The French brand’s electric city car edges closer to its 2024 production date with a Munich motor show cameo alongside the original Renault 5.
This year marks the 50th anniversary of the humble Renault 5, a city car that sold in excess of nine million units between its launch in 1972, and 1996 when it was retired.
But Renault is reviving the ‘cinque’, with the new Renault 5 electric hatch set to go into production in 2024, a prototype for which was unveiled in January.
Drawing inspiration from the original, Renault’s designers have reimagined the R5 as a modern city car, blending the boxy proportions of the original with modern technologies.
A new retro-inspired Renault logo sits proudly out front, flanked by LED headlights, while underneath LED daytime running lights sit either side of an illuminated ‘RENAULT’ script.
Cleverly, the 5’s designers have tapped into some design elements of the original, but with a modern spin. The signature asymmetrical vent that appeared on the original is now a charging port flap, while the tail-light design, reminiscent of 1970s era R5s, provide an aerodynamic function.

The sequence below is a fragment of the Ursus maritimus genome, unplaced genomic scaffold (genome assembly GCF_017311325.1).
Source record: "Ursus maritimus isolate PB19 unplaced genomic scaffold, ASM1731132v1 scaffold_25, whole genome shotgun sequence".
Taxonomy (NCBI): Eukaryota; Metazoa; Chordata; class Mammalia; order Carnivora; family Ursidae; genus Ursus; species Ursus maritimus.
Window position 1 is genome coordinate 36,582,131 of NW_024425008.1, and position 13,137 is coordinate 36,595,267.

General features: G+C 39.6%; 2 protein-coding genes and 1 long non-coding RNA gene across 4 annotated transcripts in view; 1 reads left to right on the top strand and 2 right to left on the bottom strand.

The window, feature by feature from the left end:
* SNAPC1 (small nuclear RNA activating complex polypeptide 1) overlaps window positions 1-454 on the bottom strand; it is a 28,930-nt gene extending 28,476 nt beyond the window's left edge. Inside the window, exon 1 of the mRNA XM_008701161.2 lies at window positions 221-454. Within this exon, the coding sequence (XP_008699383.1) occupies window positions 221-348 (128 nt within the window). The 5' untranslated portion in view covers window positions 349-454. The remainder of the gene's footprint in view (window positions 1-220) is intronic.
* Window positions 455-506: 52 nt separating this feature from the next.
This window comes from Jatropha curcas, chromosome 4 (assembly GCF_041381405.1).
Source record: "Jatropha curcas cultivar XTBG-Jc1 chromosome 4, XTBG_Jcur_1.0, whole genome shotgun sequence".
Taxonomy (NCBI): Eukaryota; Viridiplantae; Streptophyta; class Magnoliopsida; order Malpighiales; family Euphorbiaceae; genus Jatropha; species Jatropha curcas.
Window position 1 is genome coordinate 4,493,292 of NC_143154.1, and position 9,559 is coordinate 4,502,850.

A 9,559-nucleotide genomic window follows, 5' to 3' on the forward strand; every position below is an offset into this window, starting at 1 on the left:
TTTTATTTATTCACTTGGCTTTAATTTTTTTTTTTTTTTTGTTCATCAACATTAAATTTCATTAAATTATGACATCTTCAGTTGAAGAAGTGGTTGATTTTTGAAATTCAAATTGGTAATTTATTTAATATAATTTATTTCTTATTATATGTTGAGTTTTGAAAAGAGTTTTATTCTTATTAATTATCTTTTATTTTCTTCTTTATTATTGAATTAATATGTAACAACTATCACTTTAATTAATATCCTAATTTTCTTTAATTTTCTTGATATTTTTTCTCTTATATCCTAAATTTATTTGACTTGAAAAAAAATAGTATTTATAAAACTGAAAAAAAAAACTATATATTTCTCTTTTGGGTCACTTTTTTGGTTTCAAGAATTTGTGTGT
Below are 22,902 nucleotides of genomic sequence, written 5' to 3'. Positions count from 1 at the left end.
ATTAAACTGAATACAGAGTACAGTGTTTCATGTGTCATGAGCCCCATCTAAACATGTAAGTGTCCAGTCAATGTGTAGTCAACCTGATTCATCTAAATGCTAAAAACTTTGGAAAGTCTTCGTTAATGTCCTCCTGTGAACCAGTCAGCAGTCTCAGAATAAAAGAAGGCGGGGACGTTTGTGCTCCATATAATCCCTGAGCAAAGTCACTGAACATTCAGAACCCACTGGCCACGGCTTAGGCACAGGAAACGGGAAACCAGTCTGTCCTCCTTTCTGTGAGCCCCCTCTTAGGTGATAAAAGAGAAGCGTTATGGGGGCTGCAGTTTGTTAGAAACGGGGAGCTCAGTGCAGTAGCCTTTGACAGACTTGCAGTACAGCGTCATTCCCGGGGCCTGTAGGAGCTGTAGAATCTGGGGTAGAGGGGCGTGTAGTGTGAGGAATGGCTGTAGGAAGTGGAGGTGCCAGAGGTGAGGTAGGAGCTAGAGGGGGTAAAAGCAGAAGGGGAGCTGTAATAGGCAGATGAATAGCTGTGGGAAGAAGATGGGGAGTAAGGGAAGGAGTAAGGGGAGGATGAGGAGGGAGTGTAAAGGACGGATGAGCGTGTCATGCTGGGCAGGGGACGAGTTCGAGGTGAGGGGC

Renault hasn’t revealed details of the R5’s powertrain, only to confirm that it will be electric. The French car maker has hinted that, thanks to the R5’s new CMF-BEV platform that will underpin a range of Renault electric vehicles (EVs), the R5 should be priced around 33 per cent more affordable than the only electric hatchback currently made by the brand, the Zoe.
Whether that translates to Australia remains to be seen, the local arm of the French brand still to confirm whether the pint-sized EV will make its way Down Under.
However, if Renault’s plan to “democratise” electric vehicles for the masses remains on track, then an Australian-delivered R5 could start at around $33,000 before on-road costs, far more affordable than the circa-$50,000 the Renault Zoe commanded when it was last on sale in Australia in 2019.
That would also see the Renault 5 become the most affordable electric car Down Under.
Rob Margeit has been an automotive journalist for over 20 years, covering both motorsport and the car industry. Rob joined CarAdvice in 2016 after a long career at Australian Consolidated Press. Rob covers automotive news and car reviews while also writing in-depth feature articles on historically significant cars and auto manufacturers. He also loves discovering obscure models and researching their genesis and history.